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Virginia Man Sues Raytheon for Age Discrimination, Seeks Class Action Status

TL;DR intro

  • Age Discrimination Lawsuit:A 67-year-old Virginia man has filed a lawsuit against Raytheon for age discrimination, alleging the company favors recent college graduates over older workers.
  • Potential Class Action:The AARP Foundation is seeking class action status for the lawsuit, potentially involving tens of thousands of older job seekers.
  • EEOC Finding:The lawsuit follows a 2021 EEOC finding that Raytheon's hiring practices violated the Age Discrimination in Employment Act of 1967.

A 67-year-old Virginia man has sued Raytheon, alleging age discrimination in the company's hiring practices. The lawsuit, filed on Tuesday in U.S. District Court, claims the aerospace giant illegally favors recent college graduates over older workers. The AARP Foundation, the charitable wing of the national advocacy group for older adults, filed the case on behalf of Mark Goldstein and is seeking to make the lawsuit a class action on behalf of other potential plaintiffs.

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Mark Goldstein, who has around 40 years of experience in project management, cybersecurity, tech, and other relevant areas, claims that despite meeting all job requirements, he was never offered an interview due to his age. Goldstein has applied to numerous positions at Raytheon since 2019, but the company allegedly favored younger applicants, using phrases like “recent college graduate” or “new graduate” in job listings and requiring applicants to have graduated within the past one or two years.

The complaint alleges that Raytheon's hiring practices discriminate against older workers by setting age-related criteria that favor recent graduates. This practice, the lawsuit claims, violates the federal Age Discrimination in Employment Act (ADEA), the Massachusetts Fair Employment Practices Act, and the Virginia Human Rights Act. The AARP Foundation is spearheading the lawsuit, highlighting the systemic nature of age discrimination in the company's hiring process.

Raytheon's Response

Chris Johnson, a spokesperson for RTX Corporation, which owns Raytheon, stated that the claims are “entirely without merit” and emphasized that the company “complies with all relevant age discrimination laws.” Johnson added that Raytheon is committed to maintaining a diverse workforce and will actively defend its hiring practices.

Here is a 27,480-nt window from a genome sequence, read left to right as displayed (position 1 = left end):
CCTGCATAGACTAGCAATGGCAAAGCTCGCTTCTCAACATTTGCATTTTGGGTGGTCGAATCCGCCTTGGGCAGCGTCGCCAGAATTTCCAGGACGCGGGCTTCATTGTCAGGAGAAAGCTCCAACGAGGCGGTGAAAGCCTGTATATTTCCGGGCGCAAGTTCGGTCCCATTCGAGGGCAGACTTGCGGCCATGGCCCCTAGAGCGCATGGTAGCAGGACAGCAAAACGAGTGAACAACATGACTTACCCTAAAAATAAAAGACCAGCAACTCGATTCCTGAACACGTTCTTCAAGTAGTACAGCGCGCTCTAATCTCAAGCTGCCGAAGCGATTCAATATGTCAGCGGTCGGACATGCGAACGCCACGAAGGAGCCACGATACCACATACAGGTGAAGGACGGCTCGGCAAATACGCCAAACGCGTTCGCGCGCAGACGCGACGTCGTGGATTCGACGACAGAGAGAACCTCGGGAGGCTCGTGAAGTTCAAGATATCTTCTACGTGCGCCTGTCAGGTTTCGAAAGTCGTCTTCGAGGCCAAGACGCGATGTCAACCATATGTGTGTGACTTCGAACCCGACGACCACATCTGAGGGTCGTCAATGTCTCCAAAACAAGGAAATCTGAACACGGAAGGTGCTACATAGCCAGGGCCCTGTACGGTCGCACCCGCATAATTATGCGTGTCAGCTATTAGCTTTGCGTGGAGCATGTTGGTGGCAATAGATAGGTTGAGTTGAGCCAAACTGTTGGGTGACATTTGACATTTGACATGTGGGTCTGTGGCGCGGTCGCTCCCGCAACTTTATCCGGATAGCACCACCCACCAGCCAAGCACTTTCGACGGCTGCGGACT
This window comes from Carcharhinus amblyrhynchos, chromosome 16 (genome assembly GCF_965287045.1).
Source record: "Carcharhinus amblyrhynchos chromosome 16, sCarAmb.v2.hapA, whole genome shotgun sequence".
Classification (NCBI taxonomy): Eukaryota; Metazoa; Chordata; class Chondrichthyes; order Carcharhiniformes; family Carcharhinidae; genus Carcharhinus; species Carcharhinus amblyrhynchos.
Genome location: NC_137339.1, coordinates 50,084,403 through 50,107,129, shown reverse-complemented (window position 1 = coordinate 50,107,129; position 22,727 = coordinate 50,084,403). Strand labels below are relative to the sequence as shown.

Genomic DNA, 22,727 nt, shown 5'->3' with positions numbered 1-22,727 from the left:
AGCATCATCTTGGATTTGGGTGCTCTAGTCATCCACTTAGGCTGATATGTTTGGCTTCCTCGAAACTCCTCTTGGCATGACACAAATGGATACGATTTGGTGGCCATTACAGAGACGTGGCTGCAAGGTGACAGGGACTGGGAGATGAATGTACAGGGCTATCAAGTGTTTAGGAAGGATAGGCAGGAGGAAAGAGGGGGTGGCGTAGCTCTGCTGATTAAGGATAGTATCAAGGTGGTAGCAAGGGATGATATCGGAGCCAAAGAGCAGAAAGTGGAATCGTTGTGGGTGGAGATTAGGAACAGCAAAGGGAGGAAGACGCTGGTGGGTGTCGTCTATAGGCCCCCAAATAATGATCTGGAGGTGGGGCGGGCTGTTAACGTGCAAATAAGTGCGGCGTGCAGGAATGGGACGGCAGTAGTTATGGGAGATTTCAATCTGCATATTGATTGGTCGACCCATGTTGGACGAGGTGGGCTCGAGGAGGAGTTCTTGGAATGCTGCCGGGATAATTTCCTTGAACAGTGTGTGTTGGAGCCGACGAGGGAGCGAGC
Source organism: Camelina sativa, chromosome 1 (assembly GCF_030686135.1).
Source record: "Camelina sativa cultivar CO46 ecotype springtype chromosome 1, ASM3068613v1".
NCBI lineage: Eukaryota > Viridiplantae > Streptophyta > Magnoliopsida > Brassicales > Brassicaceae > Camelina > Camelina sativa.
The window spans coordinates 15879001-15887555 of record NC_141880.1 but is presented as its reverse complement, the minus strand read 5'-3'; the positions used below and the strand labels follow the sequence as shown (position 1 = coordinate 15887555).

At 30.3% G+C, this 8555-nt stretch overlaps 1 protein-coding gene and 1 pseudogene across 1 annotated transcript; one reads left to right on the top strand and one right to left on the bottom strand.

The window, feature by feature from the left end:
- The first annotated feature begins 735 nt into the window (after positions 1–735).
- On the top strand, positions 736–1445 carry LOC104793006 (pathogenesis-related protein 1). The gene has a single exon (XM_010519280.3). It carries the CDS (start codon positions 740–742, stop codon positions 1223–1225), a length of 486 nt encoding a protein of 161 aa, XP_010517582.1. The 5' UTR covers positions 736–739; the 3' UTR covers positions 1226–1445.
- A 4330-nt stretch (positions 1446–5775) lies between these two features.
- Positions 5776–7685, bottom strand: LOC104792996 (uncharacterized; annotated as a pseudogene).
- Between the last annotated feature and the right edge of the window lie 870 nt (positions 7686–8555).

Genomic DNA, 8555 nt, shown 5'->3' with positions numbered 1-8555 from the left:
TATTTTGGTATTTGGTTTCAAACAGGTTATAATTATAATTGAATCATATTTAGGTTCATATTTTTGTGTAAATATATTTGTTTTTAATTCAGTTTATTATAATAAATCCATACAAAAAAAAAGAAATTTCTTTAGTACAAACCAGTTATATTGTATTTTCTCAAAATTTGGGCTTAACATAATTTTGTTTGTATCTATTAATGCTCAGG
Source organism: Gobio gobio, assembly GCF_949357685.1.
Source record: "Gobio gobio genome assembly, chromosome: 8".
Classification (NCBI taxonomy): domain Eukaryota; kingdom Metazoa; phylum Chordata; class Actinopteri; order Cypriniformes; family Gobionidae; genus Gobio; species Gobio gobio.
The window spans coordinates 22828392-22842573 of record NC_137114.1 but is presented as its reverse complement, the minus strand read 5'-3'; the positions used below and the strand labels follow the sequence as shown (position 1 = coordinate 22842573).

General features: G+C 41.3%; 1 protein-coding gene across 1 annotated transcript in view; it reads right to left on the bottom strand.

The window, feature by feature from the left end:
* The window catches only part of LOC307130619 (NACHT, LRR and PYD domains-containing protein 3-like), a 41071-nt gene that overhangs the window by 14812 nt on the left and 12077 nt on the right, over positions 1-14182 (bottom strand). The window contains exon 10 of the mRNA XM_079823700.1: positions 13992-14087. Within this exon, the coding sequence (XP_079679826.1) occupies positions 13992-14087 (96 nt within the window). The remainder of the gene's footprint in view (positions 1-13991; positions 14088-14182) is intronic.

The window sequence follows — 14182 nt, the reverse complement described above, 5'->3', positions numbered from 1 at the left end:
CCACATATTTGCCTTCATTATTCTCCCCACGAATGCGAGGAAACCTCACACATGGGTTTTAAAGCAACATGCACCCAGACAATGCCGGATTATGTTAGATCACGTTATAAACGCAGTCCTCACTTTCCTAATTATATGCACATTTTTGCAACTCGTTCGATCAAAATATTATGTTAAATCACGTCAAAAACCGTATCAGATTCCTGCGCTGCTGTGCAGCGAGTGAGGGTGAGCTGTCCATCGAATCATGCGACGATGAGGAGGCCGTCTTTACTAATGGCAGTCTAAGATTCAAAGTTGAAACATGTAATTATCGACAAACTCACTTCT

The AARP Foundation is pushing for the lawsuit to achieve class action status, which could include tens of thousands of older Americans who may have been deterred from applying to Raytheon due to age-related job criteria. Peter Romer-Friedman, a public interest lawyer representing Goldstein, stated that this is the first of several similar class-action suits his firm intends to file against employers for age discrimination.

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EEOC Findings

The lawsuit follows a 2021 finding by the U.S. Equal Employment Opportunity Commission (EEOC) that Raytheon's hiring practices violated the ADEA. The EEOC's investigation revealed that Raytheon's job advertisements indicated a preference for younger workers, thereby discriminating against older applicants. In response, Raytheon tweaked its job postings but, according to Romer-Friedman, the changes were superficial and did not address the underlying discrimination.

William Rivera, senior vice president of litigation at the AARP Foundation, highlighted the broader issue of age discrimination in the tech industry and other sectors. He noted that many older workers face significant barriers in their job searches due to discriminatory hiring practices that favor “youthful, energetic and agile” employees.

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As the case progresses, it may set a precedent for other older workers facing similar discrimination, potentially leading to broader changes in how companies approach hiring and diversity.

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